Because for one to truly believe and feel that one is evil and worthless, to feel that one is truly morally deserving of eternal torture - that necessitates self-hatred.
Consider: You hear in the news that a man (let's call him Otis) pretended to be a loving partner, so that he could get a woman to trust him. Then used that trust to give him an opportunity to molest and kill her children, and show them to her, gloating over her foolishness while smiling over what he'd done. Later he shows pride rather than remorse for his actions.
I'd consider "hatred" to be a reasonable reaction to Otis. From a retributive moral standpoint, he deserves unspeakable things to be done to him. He deserves no respect as a human being anymore. He is evil.
And I don't already hold that he's evil just for being human, like a Christian would.
Now, what would it take to get him to deserve eternal punishment? To be considered even more evil than I'd consider him to be? Whatever it took - whatever he'd have to do in order to earn it - would that increase, or decrease, the amount of hatred directed at him? Increase
, if anything, right?
Well, let's transfer that to someone else, from a Christian perspective. Let's call him Scott. Scott's just a normal guy. He deserves not just unspeakable punishment, like Otis does from my perspective (which doesn't include the baseline of human evil that Christianity includes), but eternal, ultimate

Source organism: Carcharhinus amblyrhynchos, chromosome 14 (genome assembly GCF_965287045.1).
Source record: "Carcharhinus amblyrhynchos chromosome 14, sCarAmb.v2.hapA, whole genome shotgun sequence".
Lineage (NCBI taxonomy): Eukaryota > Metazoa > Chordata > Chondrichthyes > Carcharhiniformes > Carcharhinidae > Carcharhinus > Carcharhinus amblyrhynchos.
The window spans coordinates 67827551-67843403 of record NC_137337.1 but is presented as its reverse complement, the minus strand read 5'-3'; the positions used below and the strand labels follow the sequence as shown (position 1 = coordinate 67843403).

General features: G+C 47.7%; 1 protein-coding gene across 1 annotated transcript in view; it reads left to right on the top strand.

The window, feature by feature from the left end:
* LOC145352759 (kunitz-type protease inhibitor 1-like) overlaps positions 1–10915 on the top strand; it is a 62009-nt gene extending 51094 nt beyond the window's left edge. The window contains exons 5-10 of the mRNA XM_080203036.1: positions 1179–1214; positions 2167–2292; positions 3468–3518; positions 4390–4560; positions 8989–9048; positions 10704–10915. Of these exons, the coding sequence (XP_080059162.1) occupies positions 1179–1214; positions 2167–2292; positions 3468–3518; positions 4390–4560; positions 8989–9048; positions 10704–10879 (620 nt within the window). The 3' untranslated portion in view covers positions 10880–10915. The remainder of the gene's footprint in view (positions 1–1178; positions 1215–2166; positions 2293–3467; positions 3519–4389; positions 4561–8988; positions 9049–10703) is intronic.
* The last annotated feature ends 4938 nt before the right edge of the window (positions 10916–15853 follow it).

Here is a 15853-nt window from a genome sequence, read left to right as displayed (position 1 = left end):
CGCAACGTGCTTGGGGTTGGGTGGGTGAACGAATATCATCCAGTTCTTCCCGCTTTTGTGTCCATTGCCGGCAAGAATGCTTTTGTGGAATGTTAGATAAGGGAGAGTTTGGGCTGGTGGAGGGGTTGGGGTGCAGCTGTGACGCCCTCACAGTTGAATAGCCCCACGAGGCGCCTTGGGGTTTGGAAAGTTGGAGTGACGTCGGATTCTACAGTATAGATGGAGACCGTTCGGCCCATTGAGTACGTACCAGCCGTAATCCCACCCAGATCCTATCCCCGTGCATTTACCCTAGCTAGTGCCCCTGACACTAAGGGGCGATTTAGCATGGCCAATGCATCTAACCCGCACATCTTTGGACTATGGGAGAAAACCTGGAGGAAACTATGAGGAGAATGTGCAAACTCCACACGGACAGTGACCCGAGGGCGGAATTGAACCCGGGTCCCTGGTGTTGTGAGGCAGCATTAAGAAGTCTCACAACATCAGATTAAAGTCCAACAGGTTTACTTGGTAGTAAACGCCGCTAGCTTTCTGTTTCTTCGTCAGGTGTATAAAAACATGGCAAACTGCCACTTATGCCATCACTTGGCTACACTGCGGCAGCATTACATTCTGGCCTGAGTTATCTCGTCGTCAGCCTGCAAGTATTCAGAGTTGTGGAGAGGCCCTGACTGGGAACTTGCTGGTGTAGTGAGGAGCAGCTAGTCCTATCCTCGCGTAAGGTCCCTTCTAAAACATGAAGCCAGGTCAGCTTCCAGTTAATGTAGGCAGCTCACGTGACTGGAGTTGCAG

punishment. He is worse
to a Christian than Otis is to me (and Otis would be unspeakably bad to me, earning hatred and all). For a Christian to genuinely feel those things about Scott, must entail them hating Scott. Hating him more than I would hate Otis.
Now, Scott is another person. But he's just a guy. He's not really different from us, from a Christian perspective. We are just as corrupt. We deserve eternal torture as much as he does. We deserve punishment to a greater degree than I'd hold Otis to deserve punishment, from a Christian perspective. Our self-respect as humans is lower, from a Christian perspective, than my respect for Otis as a human would be. We have to hate ourselves - if we seriously feel that way.
Fortunately, Christians don't seem to seriously feel that way. Unfortunately, they say they do.